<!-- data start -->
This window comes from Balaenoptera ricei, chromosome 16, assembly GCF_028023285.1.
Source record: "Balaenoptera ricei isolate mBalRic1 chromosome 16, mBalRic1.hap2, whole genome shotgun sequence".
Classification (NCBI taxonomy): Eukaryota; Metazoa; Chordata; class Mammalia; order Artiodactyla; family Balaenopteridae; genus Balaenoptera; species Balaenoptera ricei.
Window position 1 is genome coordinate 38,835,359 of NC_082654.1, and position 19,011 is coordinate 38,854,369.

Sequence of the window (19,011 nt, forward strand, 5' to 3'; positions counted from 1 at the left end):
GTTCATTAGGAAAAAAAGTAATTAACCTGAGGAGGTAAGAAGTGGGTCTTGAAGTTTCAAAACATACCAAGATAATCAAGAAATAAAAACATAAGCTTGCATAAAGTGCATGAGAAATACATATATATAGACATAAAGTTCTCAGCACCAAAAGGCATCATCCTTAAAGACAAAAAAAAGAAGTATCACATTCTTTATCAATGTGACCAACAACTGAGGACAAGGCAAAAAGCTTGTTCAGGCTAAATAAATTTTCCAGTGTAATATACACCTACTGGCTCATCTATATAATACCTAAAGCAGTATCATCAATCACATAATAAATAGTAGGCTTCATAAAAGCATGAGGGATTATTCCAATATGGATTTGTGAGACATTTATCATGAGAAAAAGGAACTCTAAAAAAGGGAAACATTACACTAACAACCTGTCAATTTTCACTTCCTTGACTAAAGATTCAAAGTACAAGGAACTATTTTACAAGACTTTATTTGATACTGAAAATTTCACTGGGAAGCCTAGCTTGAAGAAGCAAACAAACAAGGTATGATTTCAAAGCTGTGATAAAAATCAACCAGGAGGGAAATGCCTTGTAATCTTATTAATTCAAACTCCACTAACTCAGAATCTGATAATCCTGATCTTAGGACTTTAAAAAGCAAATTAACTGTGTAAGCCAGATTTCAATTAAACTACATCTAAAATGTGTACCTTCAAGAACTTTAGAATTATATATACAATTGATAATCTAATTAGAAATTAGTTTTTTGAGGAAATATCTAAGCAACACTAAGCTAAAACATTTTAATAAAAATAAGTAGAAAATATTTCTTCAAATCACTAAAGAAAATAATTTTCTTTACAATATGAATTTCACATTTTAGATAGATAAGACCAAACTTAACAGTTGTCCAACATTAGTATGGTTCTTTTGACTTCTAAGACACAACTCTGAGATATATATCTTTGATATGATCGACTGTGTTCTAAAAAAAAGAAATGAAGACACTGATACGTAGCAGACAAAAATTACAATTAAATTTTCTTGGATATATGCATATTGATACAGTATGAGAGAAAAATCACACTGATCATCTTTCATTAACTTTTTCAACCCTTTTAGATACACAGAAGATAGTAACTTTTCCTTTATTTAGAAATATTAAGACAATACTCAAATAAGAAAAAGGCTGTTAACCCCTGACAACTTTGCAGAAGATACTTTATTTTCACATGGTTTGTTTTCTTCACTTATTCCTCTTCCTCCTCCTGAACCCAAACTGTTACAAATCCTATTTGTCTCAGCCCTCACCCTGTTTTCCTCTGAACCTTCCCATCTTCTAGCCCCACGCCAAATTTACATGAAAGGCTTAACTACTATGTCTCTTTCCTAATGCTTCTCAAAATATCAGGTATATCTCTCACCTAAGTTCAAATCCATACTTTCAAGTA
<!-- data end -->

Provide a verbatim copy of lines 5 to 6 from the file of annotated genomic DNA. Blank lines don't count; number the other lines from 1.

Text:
Sequence of the window (19,011 nt, forward strand, 5' to 3'; positions counted from 1 at the left end):
GTTCATTAGGAAAAAAAGTAATTAACCTGAGGAGGTAAGAAGTGGGTCTTGAAGTTTCAAAACATACCAAGATAATCAAGAAATAAAAACATAAGCTTGCATAAAGTGCATGAGAAATACATATATATAGACATAAAGTTCTCAGCACCAAAAGGCATCATCCTTAAAGACAAAAAAAAGAAGTATCACATTCTTTATCAATGTGACCAACAACTGAGGACAAGGCAAAAAGCTTGTTCAGGCTAAATAAATTTTCCAGTGTAATATACACCTACTGGCTCATCTATATAATACCTAAAGCAGTATCATCAATCACATAATAAATAGTAGGCTTCATAAAAGCATGAGGGATTATTCCAATATGGATTTGTGAGACATTTATCATGAGAAAAAGGAACTCTAAAAAAGGGAAACATTACACTAACAACCTGTCAATTTTCACTTCCTTGACTAAAGATTCAAAGTACAAGGAACTATTTTACAAGACTTTATTTGATACTGAAAATTTCACTGGGAAGCCTAGCTTGAAGAAGCAAACAAACAAGGTATGATTTCAAAGCTGTGATAAAAATCAACCAGGAGGGAAATGCCTTGTAATCTTATTAATTCAAACTCCACTAACTCAGAATCTGATAATCCTGATCTTAGGACTTTAAAAAGCAAATTAACTGTGTAAGCCAGATTTCAATTAAACTACATCTAAAATGTGTACCTTCAAGAACTTTAGAATTATATATACAATTGATAATCTAATTAGAAATTAGTTTTTTGAGGAAATATCTAAGCAACACTAAGCTAAAACATTTTAATAAAAATAAGTAGAAAATATTTCTTCAAATCACTAAAGAAAATAATTTTCTTTACAATATGAATTTCACATTTTAGATAGATAAGACCAAACTTAACAGTTGTCCAACATTAGTATGGTTCTTTTGACTTCTAAGACACAACTCTGAGATATATATCTTTGATATGATCGACTGTGTTCTAAAAAAAAGAAATGAAGACACTGATACGTAGCAGACAAAAATTACAATTAAATTTTCTTGGATATATGCATATTGATACAGTATGAGAGAAAAATCACACTGATCATCTTTCATTAACTTTTTCAACCCTTTTAGATACACAGAAGATAGTAACTTTTCCTTTATTTAGAAATATTAAGACAATACTCAAATAAGAAAAAGGCTGTTAACCCCTGACAACTTTGCAGAAGATACTTTATTTTCACATGGTTTGTTTTCTTCACTTATTCCTCTTCCTCCTCCTGAACCCAAACTGTTACAAATCCTATTTGTCTCAGCCCTCACCCTGTTTTCCTCTGAACCTTCCCATCTTCTAGCCCCACGCCAAATTTACATGAAAGGCTTAACTACTATGTCTCTTTCCTAATGCTTCTCAAAATATCAGGTATATCTCTCACCTAAGTTCAAATCCATACTTTCAAGTA